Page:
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Simona Fodor
Senior Editor

Simona joined the Romania Insider team in 2015, first working on our travel guide in English and, later, writing features and interviews for Romania-insider.com. She holds a BA in Romanian and English and an MA in American Studies from the University of Bucharest and started her journalism career in 2003.  Simona divides her time between her hometown Ploiești and Bucharest. While in Ploiești, she enjoys spending time with her family and taking long walks with the family dog. Going through an ever-expanding reading list and traveling, now replaced by travel literature and documentaries, are some of her favorite activities. You can get in touch with her for stories about arts, culture, and travel: simona@romania-insider.com 

 

Bucharest concerts mark Holocaust Remembrance Day

The Holocaust Remembrance Day, the January 27th commemoration of the victims of the Holocaust, will be marked with two concerts at the Bucharest Athenaeum.

The two concerts are scheduled for January 27th and January 28th.

The George Enescu Philharmonic, led by Israeli conductor and composer Yoav Talmi, will perform Talmi’s Dachau reflections, an elegy for strings, timpani and accordion. The program also includes Wolfgang Amadeus Mozart’s Piano Concerto No. 20 in D minor, K. 466, with Dimitri Malignan as soloist, and Ludwig van Beethoven’s Symphony No. 2 in D major, Op. 36.

Dachau Reflections premiered in September 1997, performed by the Bergen Philharmonic Orchestra in Norway, conducted by Yoav Talmi. It has since been performed by more than 20 orchestras in the US, Canada, Norway, Poland, France, Netherlands, Latvia, Israel, Greece, Argentina, Peru, and Costa Rica.

“When composing the Elegy, I designed a collage of passing images from the past and present. Thus, you can hear a Jewish ghetto song (Under the starry sky) performed from afar by a string quartet, as well as Bach’s Sarabande for unaccompanied cello. A theme from Gustav Mahler’s Kindertotenlieder opens the piece. Another theme from the same work is quoted towards the end, as a postlude of silence and acceptance. The sounds of the accordion recall someone thrown from the street into the ghetto. The elegy was written in 1997, partially in Israel, partially in San Diego, and it is dedicated to my grandparents, whom I’ve never met,” the composer explained.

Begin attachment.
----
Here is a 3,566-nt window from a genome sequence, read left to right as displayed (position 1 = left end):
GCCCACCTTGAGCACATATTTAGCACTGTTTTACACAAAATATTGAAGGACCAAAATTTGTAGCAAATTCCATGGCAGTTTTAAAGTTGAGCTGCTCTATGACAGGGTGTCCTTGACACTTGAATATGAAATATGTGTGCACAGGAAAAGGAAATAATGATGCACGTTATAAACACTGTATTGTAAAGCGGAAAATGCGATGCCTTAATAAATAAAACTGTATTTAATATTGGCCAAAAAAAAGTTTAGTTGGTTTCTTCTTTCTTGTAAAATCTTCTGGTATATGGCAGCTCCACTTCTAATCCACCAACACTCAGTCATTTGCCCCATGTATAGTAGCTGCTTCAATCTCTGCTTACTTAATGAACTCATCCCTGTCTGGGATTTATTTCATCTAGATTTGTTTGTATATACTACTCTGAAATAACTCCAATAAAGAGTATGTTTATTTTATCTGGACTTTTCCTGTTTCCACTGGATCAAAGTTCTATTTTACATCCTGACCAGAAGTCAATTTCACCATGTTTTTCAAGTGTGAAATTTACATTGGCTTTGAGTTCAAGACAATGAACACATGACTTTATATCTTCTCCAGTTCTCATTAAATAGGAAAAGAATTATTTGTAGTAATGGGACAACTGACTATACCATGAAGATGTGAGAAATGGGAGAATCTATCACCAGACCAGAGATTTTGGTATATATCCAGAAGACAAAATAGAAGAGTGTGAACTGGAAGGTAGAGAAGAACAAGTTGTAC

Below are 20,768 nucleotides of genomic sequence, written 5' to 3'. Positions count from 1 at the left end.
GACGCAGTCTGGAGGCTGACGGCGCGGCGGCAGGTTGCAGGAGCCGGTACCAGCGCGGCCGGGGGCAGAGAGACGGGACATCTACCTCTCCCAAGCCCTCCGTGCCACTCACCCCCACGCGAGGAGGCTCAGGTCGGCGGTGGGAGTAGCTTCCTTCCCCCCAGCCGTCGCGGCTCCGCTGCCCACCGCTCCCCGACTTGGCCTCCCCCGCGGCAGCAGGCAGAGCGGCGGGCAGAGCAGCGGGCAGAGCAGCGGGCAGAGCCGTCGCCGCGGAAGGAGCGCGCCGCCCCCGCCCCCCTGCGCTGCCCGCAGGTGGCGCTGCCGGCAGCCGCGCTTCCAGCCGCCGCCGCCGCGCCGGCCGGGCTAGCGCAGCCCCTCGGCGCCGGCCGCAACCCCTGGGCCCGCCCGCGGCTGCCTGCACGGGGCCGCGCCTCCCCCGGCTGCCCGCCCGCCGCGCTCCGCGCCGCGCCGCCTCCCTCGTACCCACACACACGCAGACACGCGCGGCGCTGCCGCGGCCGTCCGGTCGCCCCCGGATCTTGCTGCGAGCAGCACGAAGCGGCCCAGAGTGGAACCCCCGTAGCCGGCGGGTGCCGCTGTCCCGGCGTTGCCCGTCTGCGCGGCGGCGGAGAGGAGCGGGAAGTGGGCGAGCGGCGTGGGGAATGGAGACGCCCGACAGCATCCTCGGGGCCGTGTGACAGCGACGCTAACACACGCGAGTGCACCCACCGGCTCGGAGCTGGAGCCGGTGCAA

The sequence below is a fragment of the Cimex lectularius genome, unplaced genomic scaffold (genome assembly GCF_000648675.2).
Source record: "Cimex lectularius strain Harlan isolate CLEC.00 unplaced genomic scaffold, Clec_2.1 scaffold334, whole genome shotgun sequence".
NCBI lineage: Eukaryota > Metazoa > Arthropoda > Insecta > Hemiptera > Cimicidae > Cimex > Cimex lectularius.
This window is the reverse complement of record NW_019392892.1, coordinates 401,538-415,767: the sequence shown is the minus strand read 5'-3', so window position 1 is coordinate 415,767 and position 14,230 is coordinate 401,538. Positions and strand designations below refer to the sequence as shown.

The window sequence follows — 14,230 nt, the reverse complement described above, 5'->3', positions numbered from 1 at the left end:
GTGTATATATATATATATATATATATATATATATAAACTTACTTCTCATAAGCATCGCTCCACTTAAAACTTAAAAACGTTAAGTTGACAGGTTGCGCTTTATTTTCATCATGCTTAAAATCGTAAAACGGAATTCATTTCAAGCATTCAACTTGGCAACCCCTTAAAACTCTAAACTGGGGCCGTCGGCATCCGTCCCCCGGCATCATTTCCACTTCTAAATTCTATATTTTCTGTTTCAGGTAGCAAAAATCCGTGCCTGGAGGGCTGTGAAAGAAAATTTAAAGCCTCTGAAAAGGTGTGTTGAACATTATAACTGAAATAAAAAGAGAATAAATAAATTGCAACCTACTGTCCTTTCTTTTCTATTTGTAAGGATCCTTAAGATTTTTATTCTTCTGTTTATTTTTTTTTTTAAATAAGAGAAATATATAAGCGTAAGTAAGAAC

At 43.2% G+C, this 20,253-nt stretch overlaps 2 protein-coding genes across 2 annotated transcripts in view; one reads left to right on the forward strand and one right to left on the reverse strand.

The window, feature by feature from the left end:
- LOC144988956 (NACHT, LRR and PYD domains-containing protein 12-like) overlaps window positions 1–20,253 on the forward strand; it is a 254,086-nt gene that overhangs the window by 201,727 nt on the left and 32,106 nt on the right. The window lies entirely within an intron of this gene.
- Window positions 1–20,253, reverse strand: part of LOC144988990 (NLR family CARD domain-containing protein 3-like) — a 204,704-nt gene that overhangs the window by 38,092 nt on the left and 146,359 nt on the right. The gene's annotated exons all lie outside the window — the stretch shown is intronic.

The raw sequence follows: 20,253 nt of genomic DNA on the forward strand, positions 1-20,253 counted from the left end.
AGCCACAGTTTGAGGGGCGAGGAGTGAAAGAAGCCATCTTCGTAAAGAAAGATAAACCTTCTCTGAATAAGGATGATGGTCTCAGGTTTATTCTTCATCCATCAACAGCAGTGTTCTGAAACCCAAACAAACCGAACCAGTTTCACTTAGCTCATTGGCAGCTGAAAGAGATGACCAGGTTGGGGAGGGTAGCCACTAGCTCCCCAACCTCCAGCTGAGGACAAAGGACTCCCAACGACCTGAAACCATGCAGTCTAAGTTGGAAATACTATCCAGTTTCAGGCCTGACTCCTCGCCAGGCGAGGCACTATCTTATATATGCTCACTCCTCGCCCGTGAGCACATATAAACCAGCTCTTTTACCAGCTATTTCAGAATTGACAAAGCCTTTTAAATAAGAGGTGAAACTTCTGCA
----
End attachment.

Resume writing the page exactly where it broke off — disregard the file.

Tickets are available at the ticket office of the Athenaeum or online, on the institution’s website.

(Photo: Gicamatescu/ Dreamstime)

simona@romania-insider.com

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Profile picture for user sfodor
Simona Fodor
Senior Editor

Simona joined the Romania Insider team in 2015, first working on our travel guide in English and, later, writing features and interviews for Romania-insider.com. She holds a BA in Romanian and English and an MA in American Studies from the University of Bucharest and started her journalism career in 2003.  Simona divides her time between her hometown Ploiești and Bucharest. While in Ploiești, she enjoys spending time with her family and taking long walks with the family dog. Going through an ever-expanding reading list and traveling, now replaced by travel literature and documentaries, are some of her favorite activities. You can get in touch with her for stories about arts, culture, and travel: simona@romania-insider.com 

 

Bucharest concerts mark Holocaust Remembrance Day

The Holocaust Remembrance Day, the January 27th commemoration of the victims of the Holocaust, will be marked with two concerts at the Bucharest Athenaeum.

The two concerts are scheduled for January 27th and January 28th.

The George Enescu Philharmonic, led by Israeli conductor and composer Yoav Talmi, will perform Talmi’s Dachau reflections, an elegy for strings, timpani and accordion. The program also includes Wolfgang Amadeus Mozart’s Piano Concerto No. 20 in D minor, K. 466, with Dimitri Malignan as soloist, and Ludwig van Beethoven’s Symphony No. 2 in D major, Op. 36.

Dachau Reflections premiered in September 1997, performed by the Bergen Philharmonic Orchestra in Norway, conducted by Yoav Talmi. It has since been performed by more than 20 orchestras in the US, Canada, Norway, Poland, France, Netherlands, Latvia, Israel, Greece, Argentina, Peru, and Costa Rica.

“When composing the Elegy, I designed a collage of passing images from the past and present. Thus, you can hear a Jewish ghetto song (Under the starry sky) performed from afar by a string quartet, as well as Bach’s Sarabande for unaccompanied cello. A theme from Gustav Mahler’s Kindertotenlieder opens the piece. Another theme from the same work is quoted towards the end, as a postlude of silence and acceptance. The sounds of the accordion recall someone thrown from the street into the ghetto. The elegy was written in 1997, partially in Israel, partially in San Diego, and it is dedicated to my grandparents, whom I’ve never met,” the composer explained.

Tickets are available at the ticket office of the Athenaeum or online, on the institution’s website.

(Photo: Gicamatescu/ Dreamstime)

simona@romania-insider.com

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